Despite her enthusiasm for these new and revived grapes, Adell also expressed a hope that Rioja’s strengthened focus on white wines will benefit its most widely planted white grape Viura.
“Viura can play an important role in iconic wines but we know it hasn’t been treated as well as it could,” she told db, adding: “We are really confident about it.”
Despite criticism of the variety’s quality from other quarters, she insisted: “If you work the vineyard and the grapes properly then you can make fantastic wines from Viura – and no-one else in the world is making it.”
According to Adell, the key to success with Viura lies in keeping yields low, ensuring plenty of air circulation around the grape clusters and managing the canopy to create the right balance of citrus and tropical or white fruit character.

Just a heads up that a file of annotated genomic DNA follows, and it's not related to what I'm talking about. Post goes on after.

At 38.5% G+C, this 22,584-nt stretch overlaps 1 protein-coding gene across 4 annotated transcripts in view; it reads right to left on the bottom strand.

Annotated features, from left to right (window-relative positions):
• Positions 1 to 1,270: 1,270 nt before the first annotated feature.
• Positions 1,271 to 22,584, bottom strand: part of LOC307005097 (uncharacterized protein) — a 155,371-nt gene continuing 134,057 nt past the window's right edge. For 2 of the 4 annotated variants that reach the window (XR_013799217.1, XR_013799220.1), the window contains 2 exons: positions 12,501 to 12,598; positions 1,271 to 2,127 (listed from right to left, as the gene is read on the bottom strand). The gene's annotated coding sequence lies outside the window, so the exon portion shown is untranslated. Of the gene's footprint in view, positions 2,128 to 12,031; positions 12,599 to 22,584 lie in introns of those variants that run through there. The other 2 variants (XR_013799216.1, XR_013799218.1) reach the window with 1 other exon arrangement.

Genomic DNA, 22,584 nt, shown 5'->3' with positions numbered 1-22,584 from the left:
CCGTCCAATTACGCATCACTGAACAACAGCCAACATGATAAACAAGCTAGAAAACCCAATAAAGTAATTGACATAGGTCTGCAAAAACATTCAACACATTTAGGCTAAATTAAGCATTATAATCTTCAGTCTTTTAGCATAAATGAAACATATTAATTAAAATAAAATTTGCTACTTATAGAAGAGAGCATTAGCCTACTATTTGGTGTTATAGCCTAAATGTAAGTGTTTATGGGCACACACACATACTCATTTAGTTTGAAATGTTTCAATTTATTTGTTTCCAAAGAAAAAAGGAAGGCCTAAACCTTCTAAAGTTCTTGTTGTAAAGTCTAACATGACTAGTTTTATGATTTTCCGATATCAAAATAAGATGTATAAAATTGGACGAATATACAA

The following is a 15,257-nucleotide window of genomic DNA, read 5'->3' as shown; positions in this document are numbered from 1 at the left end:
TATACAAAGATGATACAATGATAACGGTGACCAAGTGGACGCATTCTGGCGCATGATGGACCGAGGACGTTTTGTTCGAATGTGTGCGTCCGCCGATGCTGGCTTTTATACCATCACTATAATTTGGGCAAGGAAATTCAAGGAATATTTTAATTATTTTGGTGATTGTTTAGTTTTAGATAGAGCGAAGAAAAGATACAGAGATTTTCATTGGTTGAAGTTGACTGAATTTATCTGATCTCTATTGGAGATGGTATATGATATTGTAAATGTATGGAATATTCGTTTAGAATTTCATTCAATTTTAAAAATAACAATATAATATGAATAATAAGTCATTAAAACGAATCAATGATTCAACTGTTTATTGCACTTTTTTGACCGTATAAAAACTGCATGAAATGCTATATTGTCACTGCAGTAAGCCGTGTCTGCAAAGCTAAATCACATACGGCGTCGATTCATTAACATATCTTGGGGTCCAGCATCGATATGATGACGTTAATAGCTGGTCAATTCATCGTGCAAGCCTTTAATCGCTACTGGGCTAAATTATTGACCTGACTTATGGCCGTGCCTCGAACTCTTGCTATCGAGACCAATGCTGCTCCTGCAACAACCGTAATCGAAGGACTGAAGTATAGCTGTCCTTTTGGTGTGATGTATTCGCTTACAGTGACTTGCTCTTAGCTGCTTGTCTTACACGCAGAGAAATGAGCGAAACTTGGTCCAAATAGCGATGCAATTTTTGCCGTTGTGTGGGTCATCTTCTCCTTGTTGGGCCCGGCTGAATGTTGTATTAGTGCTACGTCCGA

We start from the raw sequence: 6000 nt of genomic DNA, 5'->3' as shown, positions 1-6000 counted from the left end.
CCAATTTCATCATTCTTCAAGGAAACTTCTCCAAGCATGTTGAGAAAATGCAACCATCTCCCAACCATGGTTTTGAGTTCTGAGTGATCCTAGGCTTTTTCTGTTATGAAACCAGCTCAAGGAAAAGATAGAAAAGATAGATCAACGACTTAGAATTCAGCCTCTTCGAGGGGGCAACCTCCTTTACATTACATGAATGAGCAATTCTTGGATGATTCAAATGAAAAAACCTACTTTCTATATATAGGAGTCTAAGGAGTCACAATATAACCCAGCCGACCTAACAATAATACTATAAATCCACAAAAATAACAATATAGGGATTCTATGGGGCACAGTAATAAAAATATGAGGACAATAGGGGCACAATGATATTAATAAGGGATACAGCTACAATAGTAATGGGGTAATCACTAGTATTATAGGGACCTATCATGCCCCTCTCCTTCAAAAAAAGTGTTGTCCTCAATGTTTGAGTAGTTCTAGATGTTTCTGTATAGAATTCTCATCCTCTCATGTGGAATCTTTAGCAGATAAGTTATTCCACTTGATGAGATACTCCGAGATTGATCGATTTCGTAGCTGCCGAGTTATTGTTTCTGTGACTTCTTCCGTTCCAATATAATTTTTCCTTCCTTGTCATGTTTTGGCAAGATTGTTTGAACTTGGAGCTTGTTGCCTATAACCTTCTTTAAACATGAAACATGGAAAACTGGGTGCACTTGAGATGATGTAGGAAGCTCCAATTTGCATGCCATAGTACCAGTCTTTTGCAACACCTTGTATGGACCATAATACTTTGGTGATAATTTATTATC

Domecq Bodegas’ Felix Azpilicueta Viura 2012
At the moment, Domecq Bodegas’ highest expression of Viura appears under its Felix Azpilicueta brand, which is currently sold almost entirely in the Spanish market.
This is currently made from a blend of four different wines, some of which are made entirely in stainless steel and others with different levels of oak contact and malolactic fermentation. “It’s about getting complexity,” said Adell, who noted that, despite being only in its second vintage, the wine “evolves very well in bottle.”
Summing up the ambition behind this wine, she remarked: “It was a challenge but I wanted to demonstrate that whereas Viura had been presented as something that needs a lot of time in barrel, it can show very good fruit and character early on. I wanted to give it the attention it deserves.”
For more on Rioja, see February’s issue of the drinks business.